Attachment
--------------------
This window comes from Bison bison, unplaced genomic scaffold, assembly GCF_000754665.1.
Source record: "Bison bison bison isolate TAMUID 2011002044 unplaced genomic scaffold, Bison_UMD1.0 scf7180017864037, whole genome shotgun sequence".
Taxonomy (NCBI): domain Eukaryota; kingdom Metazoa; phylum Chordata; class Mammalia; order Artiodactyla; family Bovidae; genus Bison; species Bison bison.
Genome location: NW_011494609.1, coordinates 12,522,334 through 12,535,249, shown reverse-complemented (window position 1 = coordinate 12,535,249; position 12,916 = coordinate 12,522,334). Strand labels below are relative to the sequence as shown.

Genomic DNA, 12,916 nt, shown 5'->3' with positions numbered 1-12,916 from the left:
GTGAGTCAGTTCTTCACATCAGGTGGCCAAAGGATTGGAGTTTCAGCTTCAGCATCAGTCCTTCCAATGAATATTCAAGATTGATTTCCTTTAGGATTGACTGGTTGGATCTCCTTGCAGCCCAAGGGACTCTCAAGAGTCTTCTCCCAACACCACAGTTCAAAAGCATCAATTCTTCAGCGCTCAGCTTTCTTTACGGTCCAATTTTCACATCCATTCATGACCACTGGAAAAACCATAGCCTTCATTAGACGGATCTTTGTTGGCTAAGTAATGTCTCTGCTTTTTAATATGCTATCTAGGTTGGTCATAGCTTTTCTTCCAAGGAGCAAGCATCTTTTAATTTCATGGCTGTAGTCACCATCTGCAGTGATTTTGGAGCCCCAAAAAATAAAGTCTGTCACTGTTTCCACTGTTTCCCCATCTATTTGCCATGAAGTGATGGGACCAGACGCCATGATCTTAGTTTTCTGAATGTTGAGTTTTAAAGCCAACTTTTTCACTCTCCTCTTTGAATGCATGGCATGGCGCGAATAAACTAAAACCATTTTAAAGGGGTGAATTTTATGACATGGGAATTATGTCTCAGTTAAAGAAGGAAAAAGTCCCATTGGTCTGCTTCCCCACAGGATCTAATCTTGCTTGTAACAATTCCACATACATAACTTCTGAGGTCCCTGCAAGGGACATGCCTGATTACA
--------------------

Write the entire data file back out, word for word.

This window comes from Bison bison, unplaced genomic scaffold, assembly GCF_000754665.1.
Source record: "Bison bison bison isolate TAMUID 2011002044 unplaced genomic scaffold, Bison_UMD1.0 scf7180017864037, whole genome shotgun sequence".
Taxonomy (NCBI): domain Eukaryota; kingdom Metazoa; phylum Chordata; class Mammalia; order Artiodactyla; family Bovidae; genus Bison; species Bison bison.
Genome location: NW_011494609.1, coordinates 12,522,334 through 12,535,249, shown reverse-complemented (window position 1 = coordinate 12,535,249; position 12,916 = coordinate 12,522,334). Strand labels below are relative to the sequence as shown.

Genomic DNA, 12,916 nt, shown 5'->3' with positions numbered 1-12,916 from the left:
GTGAGTCAGTTCTTCACATCAGGTGGCCAAAGGATTGGAGTTTCAGCTTCAGCATCAGTCCTTCCAATGAATATTCAAGATTGATTTCCTTTAGGATTGACTGGTTGGATCTCCTTGCAGCCCAAGGGACTCTCAAGAGTCTTCTCCCAACACCACAGTTCAAAAGCATCAATTCTTCAGCGCTCAGCTTTCTTTACGGTCCAATTTTCACATCCATTCATGACCACTGGAAAAACCATAGCCTTCATTAGACGGATCTTTGTTGGCTAAGTAATGTCTCTGCTTTTTAATATGCTATCTAGGTTGGTCATAGCTTTTCTTCCAAGGAGCAAGCATCTTTTAATTTCATGGCTGTAGTCACCATCTGCAGTGATTTTGGAGCCCCAAAAAATAAAGTCTGTCACTGTTTCCACTGTTTCCCCATCTATTTGCCATGAAGTGATGGGACCAGACGCCATGATCTTAGTTTTCTGAATGTTGAGTTTTAAAGCCAACTTTTTCACTCTCCTCTTTGAATGCATGGCATGGCGCGAATAAACTAAAACCATTTTAAAGGGGTGAATTTTATGACATGGGAATTATGTCTCAGTTAAAGAAGGAAAAAGTCCCATTGGTCTGCTTCCCCACAGGATCTAATCTTGCTTGTAACAATTCCACATACATAACTTCTGAGGTCCCTGCAAGGGACATGCCTGATTACA